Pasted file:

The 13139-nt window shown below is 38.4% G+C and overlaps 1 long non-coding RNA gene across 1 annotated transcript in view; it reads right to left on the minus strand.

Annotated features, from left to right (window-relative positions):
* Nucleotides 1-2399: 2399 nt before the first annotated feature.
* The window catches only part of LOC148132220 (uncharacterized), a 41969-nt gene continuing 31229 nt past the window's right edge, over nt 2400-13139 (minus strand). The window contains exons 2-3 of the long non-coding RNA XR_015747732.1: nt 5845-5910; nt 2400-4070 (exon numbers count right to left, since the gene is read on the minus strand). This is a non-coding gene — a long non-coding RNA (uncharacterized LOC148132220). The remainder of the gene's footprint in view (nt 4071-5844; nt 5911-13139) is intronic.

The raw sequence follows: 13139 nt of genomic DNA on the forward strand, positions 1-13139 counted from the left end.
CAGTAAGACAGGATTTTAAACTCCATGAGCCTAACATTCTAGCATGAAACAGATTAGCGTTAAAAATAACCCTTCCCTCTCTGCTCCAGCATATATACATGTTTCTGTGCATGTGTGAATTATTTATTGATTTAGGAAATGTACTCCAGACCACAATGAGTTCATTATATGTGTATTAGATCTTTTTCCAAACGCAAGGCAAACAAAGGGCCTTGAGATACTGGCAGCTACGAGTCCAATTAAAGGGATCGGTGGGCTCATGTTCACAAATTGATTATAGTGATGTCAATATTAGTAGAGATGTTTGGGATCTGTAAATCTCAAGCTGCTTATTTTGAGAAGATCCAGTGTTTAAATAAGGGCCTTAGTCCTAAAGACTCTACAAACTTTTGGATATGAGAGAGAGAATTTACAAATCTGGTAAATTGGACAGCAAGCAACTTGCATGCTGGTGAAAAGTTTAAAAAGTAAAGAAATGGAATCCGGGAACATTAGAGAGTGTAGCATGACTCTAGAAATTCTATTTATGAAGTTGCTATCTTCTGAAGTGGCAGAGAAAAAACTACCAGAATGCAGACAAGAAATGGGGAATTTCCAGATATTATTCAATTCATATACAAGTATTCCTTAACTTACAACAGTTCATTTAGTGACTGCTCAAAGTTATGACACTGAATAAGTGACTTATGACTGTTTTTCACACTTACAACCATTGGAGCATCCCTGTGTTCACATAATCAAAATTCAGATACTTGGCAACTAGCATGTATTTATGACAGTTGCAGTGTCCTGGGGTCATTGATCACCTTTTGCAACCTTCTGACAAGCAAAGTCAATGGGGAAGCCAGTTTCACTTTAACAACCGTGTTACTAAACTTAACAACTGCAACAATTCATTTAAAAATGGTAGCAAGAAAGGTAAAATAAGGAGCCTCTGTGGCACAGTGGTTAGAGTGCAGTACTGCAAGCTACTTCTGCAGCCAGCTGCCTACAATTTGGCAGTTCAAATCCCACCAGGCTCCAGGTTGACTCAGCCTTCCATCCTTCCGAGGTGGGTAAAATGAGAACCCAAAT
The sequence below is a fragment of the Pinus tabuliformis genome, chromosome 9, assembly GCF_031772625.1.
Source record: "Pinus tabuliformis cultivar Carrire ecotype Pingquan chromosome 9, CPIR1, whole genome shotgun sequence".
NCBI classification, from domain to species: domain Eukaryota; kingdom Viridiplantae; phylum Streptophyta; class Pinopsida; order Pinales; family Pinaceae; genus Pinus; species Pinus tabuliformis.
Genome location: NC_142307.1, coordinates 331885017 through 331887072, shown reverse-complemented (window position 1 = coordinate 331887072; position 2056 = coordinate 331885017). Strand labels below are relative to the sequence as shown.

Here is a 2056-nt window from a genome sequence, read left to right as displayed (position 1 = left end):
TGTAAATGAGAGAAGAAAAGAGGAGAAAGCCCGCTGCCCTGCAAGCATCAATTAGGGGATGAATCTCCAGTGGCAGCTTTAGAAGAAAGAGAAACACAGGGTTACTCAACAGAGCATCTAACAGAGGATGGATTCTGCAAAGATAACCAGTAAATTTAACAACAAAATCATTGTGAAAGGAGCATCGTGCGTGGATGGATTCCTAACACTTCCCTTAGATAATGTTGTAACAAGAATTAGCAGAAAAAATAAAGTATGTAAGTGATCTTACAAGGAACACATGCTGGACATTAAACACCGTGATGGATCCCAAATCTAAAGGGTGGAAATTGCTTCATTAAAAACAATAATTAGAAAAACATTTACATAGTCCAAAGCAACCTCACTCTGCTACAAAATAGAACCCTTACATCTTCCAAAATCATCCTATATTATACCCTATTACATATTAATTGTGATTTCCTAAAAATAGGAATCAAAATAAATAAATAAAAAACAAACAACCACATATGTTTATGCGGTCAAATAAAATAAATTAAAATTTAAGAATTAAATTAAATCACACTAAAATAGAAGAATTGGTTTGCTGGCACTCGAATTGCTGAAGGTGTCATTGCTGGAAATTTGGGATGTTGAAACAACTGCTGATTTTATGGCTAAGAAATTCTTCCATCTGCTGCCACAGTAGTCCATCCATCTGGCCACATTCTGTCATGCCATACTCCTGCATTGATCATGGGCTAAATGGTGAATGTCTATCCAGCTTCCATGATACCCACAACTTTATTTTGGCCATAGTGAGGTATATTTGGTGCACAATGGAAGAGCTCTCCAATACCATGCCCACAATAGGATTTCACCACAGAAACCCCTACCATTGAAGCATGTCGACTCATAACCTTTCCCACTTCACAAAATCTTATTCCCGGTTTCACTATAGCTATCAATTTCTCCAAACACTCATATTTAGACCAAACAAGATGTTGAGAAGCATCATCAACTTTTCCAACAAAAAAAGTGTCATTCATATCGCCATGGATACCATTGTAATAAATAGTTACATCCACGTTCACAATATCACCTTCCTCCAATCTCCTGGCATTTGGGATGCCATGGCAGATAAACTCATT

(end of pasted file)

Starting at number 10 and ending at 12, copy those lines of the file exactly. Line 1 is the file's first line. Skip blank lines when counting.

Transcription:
Genome location: NC_142307.1, coordinates 331885017 through 331887072, shown reverse-complemented (window position 1 = coordinate 331887072; position 2056 = coordinate 331885017). Strand labels below are relative to the sequence as shown.

Here is a 2056-nt window from a genome sequence, read left to right as displayed (position 1 = left end):
TGTAAATGAGAGAAGAAAAGAGGAGAAAGCCCGCTGCCCTGCAAGCATCAATTAGGGGATGAATCTCCAGTGGCAGCTTTAGAAGAAAGAGAAACACAGGGTTACTCAACAGAGCATCTAACAGAGGATGGATTCTGCAAAGATAACCAGTAAATTTAACAACAAAATCATTGTGAAAGGAGCATCGTGCGTGGATGGATTCCTAACACTTCCCTTAGATAATGTTGTAACAAGAATTAGCAGAAAAAATAAAGTATGTAAGTGATCTTACAAGGAACACATGCTGGACATTAAACACCGTGATGGATCCCAAATCTAAAGGGTGGAAATTGCTTCATTAAAAACAATAATTAGAAAAACATTTACATAGTCCAAAGCAACCTCACTCTGCTACAAAATAGAACCCTTACATCTTCCAAAATCATCCTATATTATACCCTATTACATATTAATTGTGATTTCCTAAAAATAGGAATCAAAATAAATAAATAAAAAACAAACAACCACATATGTTTATGCGGTCAAATAAAATAAATTAAAATTTAAGAATTAAATTAAATCACACTAAAATAGAAGAATTGGTTTGCTGGCACTCGAATTGCTGAAGGTGTCATTGCTGGAAATTTGGGATGTTGAAACAACTGCTGATTTTATGGCTAAGAAATTCTTCCATCTGCTGCCACAGTAGTCCATCCATCTGGCCACATTCTGTCATGCCATACTCCTGCATTGATCATGGGCTAAATGGTGAATGTCTATCCAGCTTCCATGATACCCACAACTTTATTTTGGCCATAGTGAGGTATATTTGGTGCACAATGGAAGAGCTCTCCAATACCATGCCCACAATAGGATTTCACCACAGAAACCCCTACCATTGAAGCATGTCGACTCATAACCTTTCCCACTTCACAAAATCTTATTCCCGGTTTCACTATAGCTATCAATTTCTCCAAACACTCATATTTAGACCAAACAAGATGTTGAGAAGCATCATCAACTTTTCCAACAAAAAAAGTGTCATTCATATCGCCATGGATACCATTGTAATAAATAGTTACATCCACGTTCACAATATCACCTTCCTCCAATCTCCTGGCATTTGGGATGCCATGGCAGATAAACTCATT